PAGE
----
Colombia elected a leftist government this Sunday for the first time after the second round of elections. Gustavo Petro, candidate of the Historical Pact coalition, will be the country's next president after a ballotage with good participation figures where he imposed over the right-wing populist Rodolfo Hernandez, who was a candidate of the League of Anti-Corruption Rulers.
The Current Senator and former mayor of Bogotá and former M-19 guerrilla member won with 50.88% of the votes against Hernández's 46.85%. Joining Petro as Vice President will be the 46-year-old lawyer and environmentalist advocate of African ethnicity Francia Márquez.
Hernández was ahead in most polls after barely reaching the runoff but his latest announcements of more working hours to the people gave Petro his scepter on a platter.
Petro urged Colombians to celebrate the first popular victory and Hernández asked the president-elect to be faithful to his speech against corruption.
I called Gustavo Petro to congratulate him as president-elect of Colombians. We agreed to meet in the coming days to begin a harmonious, institutional and transparent transition, incumbent President Iván Duque said on Twitter.
More than 39 million voters were eligible to vote in the second round of the presidential election. The polls, which opened at 8:00 a.m. (1300 GMT), closed at 4:00 p.m. (2100 GMT) and the counting of votes began immediately.
It was Petro's third attempt at the presidency. An economist by trade, he left his guerrilla past behind him when he signed the peace accords of the 1990s).
Petro had won the first round with 40% of the votes, while Hernández harvested 28% but was banking on traditional right-wing voters to make the difference, including the endorsement of Federico Fico Gutiérrez, who failed to make the cut in the previous round despite his own support from former President Álvaro Uribe.
In this scenario, Colombia's traditional parties were spared from the race, as had happened in Chile. At the end of the day, Colombians had to pick between a millionaire without a party and with a sizeable judicial dossier in his name against a former guerrilla fighter and Mayor of Bogotá.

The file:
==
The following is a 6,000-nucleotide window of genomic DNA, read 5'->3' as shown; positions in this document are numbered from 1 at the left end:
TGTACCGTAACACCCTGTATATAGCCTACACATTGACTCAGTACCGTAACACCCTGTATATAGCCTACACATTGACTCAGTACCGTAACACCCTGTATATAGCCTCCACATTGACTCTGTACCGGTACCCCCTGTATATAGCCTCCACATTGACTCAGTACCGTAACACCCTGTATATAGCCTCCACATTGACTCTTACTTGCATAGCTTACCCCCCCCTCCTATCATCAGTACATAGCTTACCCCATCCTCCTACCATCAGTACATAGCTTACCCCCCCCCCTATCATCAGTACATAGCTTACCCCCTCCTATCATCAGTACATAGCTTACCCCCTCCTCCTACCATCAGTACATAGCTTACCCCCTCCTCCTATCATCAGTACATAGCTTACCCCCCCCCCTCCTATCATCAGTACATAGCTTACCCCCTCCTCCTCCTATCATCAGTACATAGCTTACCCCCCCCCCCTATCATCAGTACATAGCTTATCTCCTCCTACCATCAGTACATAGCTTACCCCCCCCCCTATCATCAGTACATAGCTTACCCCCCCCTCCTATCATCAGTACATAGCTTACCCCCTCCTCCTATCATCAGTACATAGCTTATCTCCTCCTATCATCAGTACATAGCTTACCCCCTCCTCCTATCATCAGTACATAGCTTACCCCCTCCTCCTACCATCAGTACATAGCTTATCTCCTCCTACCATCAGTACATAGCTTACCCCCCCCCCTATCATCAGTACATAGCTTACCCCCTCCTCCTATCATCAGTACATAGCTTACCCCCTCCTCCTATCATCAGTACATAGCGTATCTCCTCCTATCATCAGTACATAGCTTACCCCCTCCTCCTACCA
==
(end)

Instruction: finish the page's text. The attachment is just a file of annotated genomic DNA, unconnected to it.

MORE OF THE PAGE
Petro's proposed economic and social reforms to fight poverty, inequality, and exclusion captivated millions among the poor but spooked businessmen and would-be investors.
The president-elect pledged in his campaign to start peace negotiations with the National Liberation Army (ELN) guerrillas, to implement the 2016 peace agreement with the demobilized FARC guerrillas, including dissidents who returned to armed struggle, and to seek the subjugation of criminal gangs involved in drug trafficking.
The country is still mired in a nearly six-decade-long internal conflict that has left 260,000 dead, despite a peace agreement that allowed 13,000 FARC members to lay down their arms, reintegrate into civilian life and form a political party.
However, Petro will have to seek alliances in Congress to get his economic and social reforms approved since he does not have a majority of his own despite a performance in the legislative elections in March.
Under Petro, Colombia will join Chile, Mexico, and Peru where leftist leaders rule.
Hernández still faces an investigation for allegedly intervening in the awarding of a garbage management contract while he was mayor of Bucaramanga. Although the contract was not signed, it was intended to benefit a company and one of his sons who had lobbied in favor of the company.
Some 300,000 members of the Armed Forces and National Police guarded the elections and protected more than 12,500 polling stations to counter possible attacks by illegal armed groups. Defense Minister Diego Molano said an investigation had been launched into the murder of an electoral witness in the municipality of Guapi, in the department of Cauca.